Wednesday, March 4, 2020

Gravity Must Be Getting Stronger

During the past few decades, it’s become obvious that the force of gravity has increased significantly here on earth. Back in the 1970s and ‘80s, when I was a young man, the gravitational force had enough power to keep us from drifting up into the air and floating off into space. But in those days, gravity was not nearly as strong as it is today.

For example, in my school days, if I got a good running start, I could jump up high enough to dunk a tennis ball on a regulation basketball hoop. Unfortunately, the referees insisted that we use actual basketballs during games, so I couldn’t show off my slamma-jamma skills. But being able to get my fingers above the rim still was an impressive feat for a flat-footed suburban kid.
Also, in those days, I could jump up and grab the branch of a tree, pull myself up, and then climb 20 or 30 feet up into that tree. For a while one of my friends lived in an apartment on the third floor. I would run up those two flights of stairs, two steps at a time, and reach his door without even getting winded. That’s how weak the force of gravity was back in those days.

However, the power of gravity today is far stronger. Nowadays, I don’t think I can get high enough to touch even the net on a regulation basketball hoop. And when it comes to climbing trees or running up stairs two steps at a time, it’s pretty much impossible. The gravitational pull has gotten that much more powerful.

There are other tell-tale signs. A lot of my skin, especially on my face and neck, is sagging noticeably downward. It’s that darn gravity. And my doctor recently told me I am a full inch shorter than I was at age 25, because my spinal column has compressed. Well, you’d compress too if a force as strong as the new gravity was pulling down on you all day long.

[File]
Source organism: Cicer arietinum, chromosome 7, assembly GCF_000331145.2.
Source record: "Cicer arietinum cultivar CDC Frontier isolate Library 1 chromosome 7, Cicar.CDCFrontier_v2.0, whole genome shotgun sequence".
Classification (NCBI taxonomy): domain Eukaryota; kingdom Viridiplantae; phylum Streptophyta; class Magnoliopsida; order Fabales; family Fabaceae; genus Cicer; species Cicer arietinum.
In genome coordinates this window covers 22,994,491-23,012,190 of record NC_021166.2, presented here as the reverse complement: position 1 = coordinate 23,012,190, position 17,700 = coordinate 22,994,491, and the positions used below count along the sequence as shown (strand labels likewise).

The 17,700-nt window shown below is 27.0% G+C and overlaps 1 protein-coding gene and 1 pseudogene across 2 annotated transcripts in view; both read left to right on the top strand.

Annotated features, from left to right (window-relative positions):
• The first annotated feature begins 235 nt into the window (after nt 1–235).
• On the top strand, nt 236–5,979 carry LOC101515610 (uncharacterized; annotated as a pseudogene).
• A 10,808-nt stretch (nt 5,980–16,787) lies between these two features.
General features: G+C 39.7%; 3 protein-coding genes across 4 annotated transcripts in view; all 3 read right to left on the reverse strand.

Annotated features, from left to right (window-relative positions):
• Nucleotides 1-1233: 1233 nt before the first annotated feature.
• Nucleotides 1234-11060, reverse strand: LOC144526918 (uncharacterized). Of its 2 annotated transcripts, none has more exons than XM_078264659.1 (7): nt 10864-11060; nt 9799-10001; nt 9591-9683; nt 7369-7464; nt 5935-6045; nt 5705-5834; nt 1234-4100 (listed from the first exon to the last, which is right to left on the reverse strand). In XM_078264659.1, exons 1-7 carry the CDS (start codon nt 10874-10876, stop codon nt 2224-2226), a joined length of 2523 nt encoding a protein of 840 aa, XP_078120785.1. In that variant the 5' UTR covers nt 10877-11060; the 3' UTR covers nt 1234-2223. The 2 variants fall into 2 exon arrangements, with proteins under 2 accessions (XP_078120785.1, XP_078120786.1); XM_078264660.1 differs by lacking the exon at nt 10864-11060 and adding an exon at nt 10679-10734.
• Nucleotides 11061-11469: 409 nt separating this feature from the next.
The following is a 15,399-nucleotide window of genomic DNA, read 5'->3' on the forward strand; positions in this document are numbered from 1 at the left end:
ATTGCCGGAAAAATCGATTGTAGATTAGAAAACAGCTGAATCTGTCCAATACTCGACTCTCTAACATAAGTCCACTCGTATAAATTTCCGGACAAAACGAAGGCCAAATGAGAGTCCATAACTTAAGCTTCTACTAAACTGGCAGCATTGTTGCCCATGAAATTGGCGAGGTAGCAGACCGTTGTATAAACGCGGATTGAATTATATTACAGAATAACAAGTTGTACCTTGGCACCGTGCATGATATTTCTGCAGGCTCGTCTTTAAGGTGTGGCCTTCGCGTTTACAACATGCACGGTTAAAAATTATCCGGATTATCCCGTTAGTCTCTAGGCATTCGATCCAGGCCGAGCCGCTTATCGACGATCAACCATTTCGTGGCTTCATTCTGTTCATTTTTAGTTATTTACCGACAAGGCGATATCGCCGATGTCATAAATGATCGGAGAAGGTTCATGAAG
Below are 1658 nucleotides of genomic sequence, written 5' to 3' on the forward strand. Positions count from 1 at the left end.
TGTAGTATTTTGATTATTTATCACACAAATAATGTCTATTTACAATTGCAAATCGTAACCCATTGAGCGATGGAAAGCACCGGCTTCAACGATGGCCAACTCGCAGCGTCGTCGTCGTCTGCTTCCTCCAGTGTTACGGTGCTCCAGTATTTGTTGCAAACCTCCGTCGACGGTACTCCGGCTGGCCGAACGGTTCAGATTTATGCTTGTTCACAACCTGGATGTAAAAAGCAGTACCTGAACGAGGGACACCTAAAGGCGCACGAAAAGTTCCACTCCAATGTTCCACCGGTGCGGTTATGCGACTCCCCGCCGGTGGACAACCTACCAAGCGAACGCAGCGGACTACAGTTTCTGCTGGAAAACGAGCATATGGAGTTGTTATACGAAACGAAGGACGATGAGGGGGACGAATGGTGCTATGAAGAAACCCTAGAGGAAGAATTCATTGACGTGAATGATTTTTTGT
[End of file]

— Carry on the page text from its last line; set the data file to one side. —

This major increase in the power of gravity has created some other significant changes in our world compared to four decades ago. These days, the night sky is much darker than it used to be, especially on state highways. I suspect the strong gravitation force is pulling light waves right out of the air and down into the earth. That’s the only thing that makes sense to explain why I have such a hard time seeing anything while driving at night.

And the new, stronger gravitational pull somehow has affected printing presses, causing all of their type to shrink. When I try to read a book or a newspaper, the print size is ridiculously smaller than it was back in the ‘80s. I have to get a magnifying glass to see the words clearly. Obviously, another instance of the new more powerful gravitational force wreaking havoc in our lives.

This situation has me worried. If someone like me is struggling with the new, more powerful gravitational force, what about old people? After all, I’m in the prime of life (or as my wife tells me, “Let’s call it prime-plus-20, dear”). If gravity keeps getting stronger, what will happen when I get into my 70s and 80s?
Maybe the steady increase in gravity has peaked, and it soon will start going back the other way. That would be nice. If the gravitational force weakens enough, I’ll be able to dunk again, and this time with a real basketball. But just to make sure I can pull off a reverse tomahawk slamma-jamma, I’ll install a powerful spring in the bottom of my cane.

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